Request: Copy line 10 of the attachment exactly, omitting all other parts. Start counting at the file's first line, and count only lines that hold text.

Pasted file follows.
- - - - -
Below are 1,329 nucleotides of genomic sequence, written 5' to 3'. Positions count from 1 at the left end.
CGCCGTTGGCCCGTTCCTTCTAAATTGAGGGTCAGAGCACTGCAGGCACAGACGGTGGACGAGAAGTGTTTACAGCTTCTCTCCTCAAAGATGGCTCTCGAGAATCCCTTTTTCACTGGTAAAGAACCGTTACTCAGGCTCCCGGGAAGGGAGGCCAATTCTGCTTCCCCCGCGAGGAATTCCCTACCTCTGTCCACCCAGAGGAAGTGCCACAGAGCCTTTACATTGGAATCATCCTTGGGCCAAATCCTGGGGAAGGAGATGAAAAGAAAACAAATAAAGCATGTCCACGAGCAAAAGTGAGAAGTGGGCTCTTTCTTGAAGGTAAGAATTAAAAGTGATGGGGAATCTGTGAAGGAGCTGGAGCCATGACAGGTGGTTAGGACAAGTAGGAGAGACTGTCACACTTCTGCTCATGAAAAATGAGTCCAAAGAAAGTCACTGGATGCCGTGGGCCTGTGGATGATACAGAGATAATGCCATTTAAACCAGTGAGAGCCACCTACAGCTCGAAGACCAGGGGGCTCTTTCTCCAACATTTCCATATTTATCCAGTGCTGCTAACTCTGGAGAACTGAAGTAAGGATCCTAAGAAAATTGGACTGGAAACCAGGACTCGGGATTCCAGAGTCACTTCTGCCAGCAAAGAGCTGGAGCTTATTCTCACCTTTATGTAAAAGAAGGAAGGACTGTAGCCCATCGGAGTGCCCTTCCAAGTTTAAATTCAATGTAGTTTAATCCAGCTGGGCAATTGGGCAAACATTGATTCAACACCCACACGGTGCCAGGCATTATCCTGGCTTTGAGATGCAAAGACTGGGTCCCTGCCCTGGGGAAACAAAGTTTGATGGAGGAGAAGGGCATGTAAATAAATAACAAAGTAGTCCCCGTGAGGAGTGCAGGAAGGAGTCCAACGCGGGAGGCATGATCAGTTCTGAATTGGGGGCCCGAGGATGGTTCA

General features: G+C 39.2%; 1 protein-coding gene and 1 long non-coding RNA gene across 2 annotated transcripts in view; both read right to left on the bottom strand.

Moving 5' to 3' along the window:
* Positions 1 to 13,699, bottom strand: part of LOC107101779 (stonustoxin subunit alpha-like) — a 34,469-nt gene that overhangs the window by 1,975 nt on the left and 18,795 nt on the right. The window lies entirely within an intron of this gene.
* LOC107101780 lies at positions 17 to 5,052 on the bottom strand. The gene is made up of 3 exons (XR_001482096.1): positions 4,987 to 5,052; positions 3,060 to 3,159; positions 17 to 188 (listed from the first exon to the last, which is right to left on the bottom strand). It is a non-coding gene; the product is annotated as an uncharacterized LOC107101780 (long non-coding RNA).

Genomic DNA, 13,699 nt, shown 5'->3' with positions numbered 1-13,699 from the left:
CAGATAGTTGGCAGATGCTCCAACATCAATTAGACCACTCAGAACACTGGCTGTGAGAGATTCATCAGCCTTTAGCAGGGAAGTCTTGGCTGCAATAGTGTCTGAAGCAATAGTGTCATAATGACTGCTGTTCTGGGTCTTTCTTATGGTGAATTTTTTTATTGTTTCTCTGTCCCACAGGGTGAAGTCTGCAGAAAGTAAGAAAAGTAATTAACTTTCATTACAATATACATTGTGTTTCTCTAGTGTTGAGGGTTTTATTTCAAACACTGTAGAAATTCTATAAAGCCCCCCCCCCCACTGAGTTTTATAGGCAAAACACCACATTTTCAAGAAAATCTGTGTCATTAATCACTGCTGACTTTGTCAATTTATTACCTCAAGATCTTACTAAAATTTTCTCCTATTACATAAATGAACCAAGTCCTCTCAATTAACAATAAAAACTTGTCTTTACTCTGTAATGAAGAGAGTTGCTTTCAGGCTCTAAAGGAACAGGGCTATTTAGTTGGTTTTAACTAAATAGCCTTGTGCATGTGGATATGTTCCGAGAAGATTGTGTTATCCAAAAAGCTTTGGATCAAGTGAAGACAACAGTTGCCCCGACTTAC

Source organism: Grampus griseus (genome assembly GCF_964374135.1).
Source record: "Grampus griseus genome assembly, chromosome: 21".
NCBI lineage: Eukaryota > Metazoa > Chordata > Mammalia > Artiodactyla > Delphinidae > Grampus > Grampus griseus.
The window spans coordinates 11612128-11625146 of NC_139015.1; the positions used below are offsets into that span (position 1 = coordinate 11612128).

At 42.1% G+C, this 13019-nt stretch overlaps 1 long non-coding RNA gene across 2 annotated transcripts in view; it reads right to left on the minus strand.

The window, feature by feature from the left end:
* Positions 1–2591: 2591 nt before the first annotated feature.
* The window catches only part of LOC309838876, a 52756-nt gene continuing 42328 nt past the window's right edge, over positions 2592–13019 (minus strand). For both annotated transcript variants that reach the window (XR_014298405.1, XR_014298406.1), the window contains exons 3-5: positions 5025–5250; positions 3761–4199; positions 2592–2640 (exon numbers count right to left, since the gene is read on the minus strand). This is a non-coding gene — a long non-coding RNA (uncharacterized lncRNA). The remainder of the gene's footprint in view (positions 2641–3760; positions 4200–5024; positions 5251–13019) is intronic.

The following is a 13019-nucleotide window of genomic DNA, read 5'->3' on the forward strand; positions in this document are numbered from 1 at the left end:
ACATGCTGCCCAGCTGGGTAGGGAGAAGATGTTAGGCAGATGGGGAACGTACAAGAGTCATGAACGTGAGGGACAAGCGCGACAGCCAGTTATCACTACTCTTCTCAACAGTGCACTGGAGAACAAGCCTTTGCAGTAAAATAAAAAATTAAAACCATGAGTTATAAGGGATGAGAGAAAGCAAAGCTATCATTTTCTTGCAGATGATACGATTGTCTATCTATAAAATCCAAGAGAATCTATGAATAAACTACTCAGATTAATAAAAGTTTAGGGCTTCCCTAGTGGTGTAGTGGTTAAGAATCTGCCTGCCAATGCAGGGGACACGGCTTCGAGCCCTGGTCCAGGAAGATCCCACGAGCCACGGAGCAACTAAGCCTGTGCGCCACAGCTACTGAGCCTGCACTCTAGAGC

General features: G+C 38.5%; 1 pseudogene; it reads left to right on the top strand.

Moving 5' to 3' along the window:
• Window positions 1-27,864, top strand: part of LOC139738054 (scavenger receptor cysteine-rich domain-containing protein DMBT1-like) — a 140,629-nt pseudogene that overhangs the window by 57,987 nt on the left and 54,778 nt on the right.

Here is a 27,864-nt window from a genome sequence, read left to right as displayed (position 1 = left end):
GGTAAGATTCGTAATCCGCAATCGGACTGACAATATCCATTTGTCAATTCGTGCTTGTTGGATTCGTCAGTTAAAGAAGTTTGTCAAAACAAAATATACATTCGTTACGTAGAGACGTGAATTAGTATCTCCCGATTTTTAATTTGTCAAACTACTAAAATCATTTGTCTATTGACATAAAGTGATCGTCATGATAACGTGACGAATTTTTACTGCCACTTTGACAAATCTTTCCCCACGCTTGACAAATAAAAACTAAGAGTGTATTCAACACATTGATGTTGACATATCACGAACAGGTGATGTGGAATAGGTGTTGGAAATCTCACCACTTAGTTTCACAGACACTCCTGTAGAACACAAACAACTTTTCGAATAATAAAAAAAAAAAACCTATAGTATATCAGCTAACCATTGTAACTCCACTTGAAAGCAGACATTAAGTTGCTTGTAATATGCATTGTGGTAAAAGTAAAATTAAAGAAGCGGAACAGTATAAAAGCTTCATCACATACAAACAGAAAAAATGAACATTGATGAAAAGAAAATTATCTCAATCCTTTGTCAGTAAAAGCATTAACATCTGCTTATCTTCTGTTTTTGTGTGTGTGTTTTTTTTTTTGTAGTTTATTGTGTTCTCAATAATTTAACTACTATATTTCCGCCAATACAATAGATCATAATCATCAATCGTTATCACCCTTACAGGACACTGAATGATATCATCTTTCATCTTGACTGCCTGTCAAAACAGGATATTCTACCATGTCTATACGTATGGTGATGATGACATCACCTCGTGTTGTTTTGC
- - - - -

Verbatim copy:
Source record: "Grampus griseus genome assembly, chromosome: 21".